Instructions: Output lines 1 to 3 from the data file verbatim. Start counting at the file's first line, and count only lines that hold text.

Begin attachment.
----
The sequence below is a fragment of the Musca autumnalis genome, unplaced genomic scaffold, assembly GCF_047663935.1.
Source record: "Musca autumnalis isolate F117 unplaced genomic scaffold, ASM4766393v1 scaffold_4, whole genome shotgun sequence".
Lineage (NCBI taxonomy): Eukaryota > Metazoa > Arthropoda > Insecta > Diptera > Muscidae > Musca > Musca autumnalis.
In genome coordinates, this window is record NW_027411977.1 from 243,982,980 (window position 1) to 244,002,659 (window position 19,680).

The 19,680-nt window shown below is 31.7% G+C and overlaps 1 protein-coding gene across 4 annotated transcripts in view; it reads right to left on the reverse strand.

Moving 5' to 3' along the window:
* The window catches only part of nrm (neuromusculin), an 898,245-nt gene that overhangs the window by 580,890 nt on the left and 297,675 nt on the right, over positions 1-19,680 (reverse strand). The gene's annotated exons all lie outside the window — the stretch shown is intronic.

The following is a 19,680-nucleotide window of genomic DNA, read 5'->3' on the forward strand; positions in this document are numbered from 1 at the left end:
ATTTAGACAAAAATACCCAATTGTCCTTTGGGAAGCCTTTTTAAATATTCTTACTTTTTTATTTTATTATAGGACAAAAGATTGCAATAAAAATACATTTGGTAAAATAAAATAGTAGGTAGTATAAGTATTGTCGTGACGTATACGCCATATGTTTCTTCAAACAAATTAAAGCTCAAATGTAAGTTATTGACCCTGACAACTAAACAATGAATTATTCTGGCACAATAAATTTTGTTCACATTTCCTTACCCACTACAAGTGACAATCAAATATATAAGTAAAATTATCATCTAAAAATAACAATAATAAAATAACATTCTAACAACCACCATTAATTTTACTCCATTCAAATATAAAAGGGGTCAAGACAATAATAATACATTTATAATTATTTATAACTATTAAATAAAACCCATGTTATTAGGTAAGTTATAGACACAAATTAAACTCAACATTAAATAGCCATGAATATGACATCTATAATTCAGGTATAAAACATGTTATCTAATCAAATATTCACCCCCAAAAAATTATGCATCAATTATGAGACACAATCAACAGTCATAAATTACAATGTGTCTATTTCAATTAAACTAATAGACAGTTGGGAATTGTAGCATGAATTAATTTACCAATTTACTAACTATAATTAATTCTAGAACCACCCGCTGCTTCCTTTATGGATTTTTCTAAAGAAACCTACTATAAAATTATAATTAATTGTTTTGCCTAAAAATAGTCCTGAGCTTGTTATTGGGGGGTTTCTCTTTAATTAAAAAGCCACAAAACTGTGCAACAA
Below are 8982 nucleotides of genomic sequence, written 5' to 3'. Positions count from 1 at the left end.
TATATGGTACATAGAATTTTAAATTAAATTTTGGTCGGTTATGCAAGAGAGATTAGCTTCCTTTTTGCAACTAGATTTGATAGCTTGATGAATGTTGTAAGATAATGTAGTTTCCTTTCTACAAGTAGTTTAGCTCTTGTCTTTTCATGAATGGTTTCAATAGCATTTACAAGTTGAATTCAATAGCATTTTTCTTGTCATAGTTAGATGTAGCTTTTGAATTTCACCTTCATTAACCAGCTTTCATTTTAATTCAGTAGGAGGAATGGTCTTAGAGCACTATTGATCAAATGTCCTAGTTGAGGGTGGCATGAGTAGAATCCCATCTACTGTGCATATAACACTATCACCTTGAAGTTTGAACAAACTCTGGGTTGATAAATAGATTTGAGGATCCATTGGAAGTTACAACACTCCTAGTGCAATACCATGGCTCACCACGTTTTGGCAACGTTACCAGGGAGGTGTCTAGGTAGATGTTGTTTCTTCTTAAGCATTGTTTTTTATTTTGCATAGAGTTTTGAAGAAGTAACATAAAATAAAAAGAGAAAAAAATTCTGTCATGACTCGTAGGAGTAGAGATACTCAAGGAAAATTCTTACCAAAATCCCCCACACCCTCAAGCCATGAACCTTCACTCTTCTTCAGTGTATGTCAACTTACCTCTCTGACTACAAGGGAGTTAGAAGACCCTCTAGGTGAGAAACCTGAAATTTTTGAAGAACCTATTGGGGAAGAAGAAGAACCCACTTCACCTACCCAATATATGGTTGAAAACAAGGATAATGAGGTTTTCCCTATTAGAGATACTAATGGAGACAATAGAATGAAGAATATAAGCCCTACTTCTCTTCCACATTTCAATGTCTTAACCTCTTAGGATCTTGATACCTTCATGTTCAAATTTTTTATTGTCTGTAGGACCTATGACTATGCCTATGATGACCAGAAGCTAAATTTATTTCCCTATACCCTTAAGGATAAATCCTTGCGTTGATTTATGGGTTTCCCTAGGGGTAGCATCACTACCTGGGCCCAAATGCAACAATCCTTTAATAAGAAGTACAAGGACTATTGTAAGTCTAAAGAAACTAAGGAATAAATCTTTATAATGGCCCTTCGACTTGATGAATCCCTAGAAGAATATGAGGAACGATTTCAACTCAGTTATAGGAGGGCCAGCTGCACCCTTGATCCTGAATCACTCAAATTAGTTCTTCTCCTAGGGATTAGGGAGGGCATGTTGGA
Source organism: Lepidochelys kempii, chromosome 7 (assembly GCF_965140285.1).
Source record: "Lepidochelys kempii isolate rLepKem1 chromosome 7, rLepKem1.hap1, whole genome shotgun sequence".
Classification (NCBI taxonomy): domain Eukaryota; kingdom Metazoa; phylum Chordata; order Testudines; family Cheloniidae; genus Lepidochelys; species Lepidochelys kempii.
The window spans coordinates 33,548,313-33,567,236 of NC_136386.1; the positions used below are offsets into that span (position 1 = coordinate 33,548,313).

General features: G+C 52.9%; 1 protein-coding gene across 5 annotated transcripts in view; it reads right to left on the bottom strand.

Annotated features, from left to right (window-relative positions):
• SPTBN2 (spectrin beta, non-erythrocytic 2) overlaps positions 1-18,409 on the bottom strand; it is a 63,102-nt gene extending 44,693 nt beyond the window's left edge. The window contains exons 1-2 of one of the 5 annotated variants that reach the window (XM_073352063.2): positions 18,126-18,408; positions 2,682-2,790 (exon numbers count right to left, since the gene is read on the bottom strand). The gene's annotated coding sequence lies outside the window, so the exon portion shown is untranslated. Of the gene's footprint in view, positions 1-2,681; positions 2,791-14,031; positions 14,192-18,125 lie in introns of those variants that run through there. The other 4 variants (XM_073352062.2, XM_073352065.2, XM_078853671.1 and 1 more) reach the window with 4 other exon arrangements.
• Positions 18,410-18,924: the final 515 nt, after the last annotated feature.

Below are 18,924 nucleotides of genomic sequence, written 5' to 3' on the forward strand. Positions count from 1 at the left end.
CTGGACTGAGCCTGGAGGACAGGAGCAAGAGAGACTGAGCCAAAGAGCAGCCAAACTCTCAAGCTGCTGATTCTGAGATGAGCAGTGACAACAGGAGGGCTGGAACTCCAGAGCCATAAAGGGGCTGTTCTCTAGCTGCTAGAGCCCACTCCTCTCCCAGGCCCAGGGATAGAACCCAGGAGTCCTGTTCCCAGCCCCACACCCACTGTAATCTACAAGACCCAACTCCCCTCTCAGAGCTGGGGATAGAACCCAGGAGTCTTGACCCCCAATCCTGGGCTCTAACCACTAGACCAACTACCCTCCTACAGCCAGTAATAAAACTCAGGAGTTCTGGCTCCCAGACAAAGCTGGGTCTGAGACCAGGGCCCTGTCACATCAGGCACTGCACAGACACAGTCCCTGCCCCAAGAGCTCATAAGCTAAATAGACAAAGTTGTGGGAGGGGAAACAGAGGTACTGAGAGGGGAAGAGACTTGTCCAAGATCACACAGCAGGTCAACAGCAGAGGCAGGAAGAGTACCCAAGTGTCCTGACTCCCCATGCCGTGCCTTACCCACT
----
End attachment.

The sequence below is a fragment of the Musca autumnalis genome, unplaced genomic scaffold, assembly GCF_047663935.1.
Source record: "Musca autumnalis isolate F117 unplaced genomic scaffold, ASM4766393v1 scaffold_4, whole genome shotgun sequence".
Lineage (NCBI taxonomy): Eukaryota > Metazoa > Arthropoda > Insecta > Diptera > Muscidae > Musca > Musca autumnalis.